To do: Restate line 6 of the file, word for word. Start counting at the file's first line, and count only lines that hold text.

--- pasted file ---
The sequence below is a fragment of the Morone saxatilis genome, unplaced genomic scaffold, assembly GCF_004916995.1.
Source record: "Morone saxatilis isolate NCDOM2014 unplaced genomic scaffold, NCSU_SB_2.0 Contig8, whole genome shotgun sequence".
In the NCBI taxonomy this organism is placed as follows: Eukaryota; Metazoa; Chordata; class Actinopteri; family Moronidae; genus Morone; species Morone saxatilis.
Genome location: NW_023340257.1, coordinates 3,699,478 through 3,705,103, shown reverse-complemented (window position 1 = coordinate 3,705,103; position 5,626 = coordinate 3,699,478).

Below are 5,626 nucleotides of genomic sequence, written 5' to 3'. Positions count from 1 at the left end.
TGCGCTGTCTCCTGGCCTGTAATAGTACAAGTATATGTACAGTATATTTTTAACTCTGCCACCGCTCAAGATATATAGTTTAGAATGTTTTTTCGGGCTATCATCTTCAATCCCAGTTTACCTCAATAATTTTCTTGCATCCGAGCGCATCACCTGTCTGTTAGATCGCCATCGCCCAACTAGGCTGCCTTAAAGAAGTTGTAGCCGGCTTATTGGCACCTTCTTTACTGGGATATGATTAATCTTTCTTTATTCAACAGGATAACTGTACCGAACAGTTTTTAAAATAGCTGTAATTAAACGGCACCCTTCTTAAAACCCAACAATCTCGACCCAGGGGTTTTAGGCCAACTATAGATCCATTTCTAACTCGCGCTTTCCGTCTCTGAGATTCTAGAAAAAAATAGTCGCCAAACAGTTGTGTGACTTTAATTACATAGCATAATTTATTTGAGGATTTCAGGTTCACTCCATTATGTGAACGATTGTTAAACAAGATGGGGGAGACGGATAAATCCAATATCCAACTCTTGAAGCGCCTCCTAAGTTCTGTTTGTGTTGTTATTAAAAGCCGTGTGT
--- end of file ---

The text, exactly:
TGCGCTGTCTCCTGGCCTGTAATAGTACAAGTATATGTACAGTATATTTTTAACTCTGCCACCGCTCAAGATATATAGTTTAGAATGTTTTTTCGGGCTATCATCTTCAATCCCAGTTTACCTCAATAATTTTCTTGCATCCGAGCGCATCACCTGTCTGTTAGATCGCCATCGCCCAACTAGGCTGCCTTAAAGAAGTTGTAGCCGGCTTATTGGCACCTTCTTTACTGGGATATGATTAATCTTTCTTTATTCAACAGGATAACTGTACCGAACAGTTTTTAAAATAGCTGTAATTAAACGGCACCCTTCTTAAAACCCAACAATCTCGACCCAGGGGTTTTAGGCCAACTATAGATCCATTTCTAACTCGCGCTTTCCGTCTCTGAGATTCTAGAAAAAAATAGTCGCCAAACAGTTGTGTGACTTTAATTACATAGCATAATTTATTTGAGGATTTCAGGTTCACTCCATTATGTGAACGATTGTTAAACAAGATGGGGGAGACGGATAAATCCAATATCCAACTCTTGAAGCGCCTCCTAAGTTCTGTTTGTGTTGTTATTAAAAGCCGTGTGT